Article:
Opening the Shades?
In recent weeks the Sunday readings have focussed on the deceptiveness of wealth enticing the rich to presume they can ensure a secure future, the potential idolatry of processions, the importance of attending to the poor, and the critical importance of the manner in which we give alms.
The story of Lazarus and Dives is aimed at Luke’s community which composed of either predominantly rich people needing to be reminded of their obligations to the poor or a community with tension between the rich and poor. The parable has all ‘lovers of money’ in its sights and invites us to reflect two kinds of generosity – the generosity of God’s mercy toward sinners and our generosity toward the poor in the use of possessions.
In this Gospel, the poor man is given the name Lazarus (meaning “my God helps”) to remind us that the “anonymous poor” are known by God and that wealth carries with it a different and more tragic kind of anonymity, for Dives is a Latin word for ‘a rich person’.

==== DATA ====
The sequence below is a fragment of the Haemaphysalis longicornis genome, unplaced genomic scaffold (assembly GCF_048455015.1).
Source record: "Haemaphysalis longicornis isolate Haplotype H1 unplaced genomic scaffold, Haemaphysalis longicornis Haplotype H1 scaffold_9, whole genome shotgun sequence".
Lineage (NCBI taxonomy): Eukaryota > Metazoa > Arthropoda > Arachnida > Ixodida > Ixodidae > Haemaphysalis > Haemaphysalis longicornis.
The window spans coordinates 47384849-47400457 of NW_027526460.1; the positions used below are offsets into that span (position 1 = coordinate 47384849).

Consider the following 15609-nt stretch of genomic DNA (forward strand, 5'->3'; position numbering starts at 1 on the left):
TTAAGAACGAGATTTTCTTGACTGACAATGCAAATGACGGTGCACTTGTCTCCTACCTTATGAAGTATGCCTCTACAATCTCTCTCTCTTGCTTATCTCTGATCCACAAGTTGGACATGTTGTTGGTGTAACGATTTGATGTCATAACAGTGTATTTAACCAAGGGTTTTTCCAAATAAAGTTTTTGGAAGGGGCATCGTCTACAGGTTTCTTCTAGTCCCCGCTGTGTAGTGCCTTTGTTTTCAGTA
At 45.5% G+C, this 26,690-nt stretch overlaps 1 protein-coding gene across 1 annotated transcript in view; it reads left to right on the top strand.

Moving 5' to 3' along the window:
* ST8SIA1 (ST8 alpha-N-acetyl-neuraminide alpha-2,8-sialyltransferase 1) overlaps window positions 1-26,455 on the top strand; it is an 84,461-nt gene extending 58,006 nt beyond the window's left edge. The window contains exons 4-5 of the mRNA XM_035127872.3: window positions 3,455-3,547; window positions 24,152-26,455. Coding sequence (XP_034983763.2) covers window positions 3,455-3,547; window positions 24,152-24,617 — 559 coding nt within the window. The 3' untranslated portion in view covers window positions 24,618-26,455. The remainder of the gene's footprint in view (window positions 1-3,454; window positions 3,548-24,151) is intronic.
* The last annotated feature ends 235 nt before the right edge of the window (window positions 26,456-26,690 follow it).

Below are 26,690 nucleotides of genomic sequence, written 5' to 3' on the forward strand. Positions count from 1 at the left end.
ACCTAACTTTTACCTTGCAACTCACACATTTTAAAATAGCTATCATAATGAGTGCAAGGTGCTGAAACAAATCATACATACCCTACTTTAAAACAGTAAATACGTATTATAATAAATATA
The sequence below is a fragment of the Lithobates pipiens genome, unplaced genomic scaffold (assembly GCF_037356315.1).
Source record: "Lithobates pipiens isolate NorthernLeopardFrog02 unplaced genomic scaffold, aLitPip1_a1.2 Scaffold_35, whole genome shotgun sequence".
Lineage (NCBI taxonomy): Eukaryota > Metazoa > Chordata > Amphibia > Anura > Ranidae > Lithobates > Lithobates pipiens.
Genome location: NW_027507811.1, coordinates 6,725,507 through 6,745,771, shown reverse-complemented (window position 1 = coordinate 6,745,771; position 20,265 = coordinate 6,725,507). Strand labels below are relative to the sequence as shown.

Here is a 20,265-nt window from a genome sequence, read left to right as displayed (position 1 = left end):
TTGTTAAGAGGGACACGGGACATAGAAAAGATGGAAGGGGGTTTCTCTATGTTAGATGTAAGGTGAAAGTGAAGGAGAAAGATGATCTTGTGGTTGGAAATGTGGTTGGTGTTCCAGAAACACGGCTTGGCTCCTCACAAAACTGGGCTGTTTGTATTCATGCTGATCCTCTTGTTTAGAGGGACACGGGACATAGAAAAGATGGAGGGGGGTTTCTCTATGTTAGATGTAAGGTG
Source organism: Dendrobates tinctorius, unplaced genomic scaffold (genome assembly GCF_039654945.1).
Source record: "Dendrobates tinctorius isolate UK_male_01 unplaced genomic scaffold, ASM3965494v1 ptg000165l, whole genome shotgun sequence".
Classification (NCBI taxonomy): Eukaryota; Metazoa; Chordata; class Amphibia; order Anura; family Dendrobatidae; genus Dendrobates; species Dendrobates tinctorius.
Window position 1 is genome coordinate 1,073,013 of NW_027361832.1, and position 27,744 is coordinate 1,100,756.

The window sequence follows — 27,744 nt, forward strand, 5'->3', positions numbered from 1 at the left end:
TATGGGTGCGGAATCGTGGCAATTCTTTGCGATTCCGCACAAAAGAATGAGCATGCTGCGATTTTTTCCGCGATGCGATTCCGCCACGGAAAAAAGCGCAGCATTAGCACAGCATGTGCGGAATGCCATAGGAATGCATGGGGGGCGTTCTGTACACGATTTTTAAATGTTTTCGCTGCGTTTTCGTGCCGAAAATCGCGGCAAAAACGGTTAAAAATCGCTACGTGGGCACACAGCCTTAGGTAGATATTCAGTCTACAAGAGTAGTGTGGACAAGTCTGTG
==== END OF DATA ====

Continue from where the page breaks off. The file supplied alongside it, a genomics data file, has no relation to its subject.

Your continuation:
Luke emphasises the social difference that separates then: the poor beggar is covered with sores and lacks the energy or the will to chase away the scavenger dogs while the rich man is described by the manner of his extravagant dress and diet.
At the heart of the Gospel is the great reversal in which the rich and powerful, who in life perceive no need for divine grace, and are cut off from the people of God while the poor, the lowly, and the outcasts are given a proper place in the community of faith.
It is only after the death of both characters and their reversed positions in the afterlife that we see the real problem with the rich man. The difficulty in their relationship all those years on earth was that the rich man never saw Lazarus. It is only after death that for the first time the rich man sees Lazarus.
For the rich man, and even for ourselves, prosperity has a way of limiting our perception, of closing the shades of the distasteful, so as not to disturb our enjoyment.
We must ask ourselves, how many issues in the world today do we continue to ignore? It can be the simple things in a relationship that separate people or there can be the largescale and complex issues like climate change, global warming, pandemics, etc. Regardless of the issue, without awareness and action we are warned that when we do take notice it might be too late!
So, time to open the shades perhaps?
Fr Stephen Berecz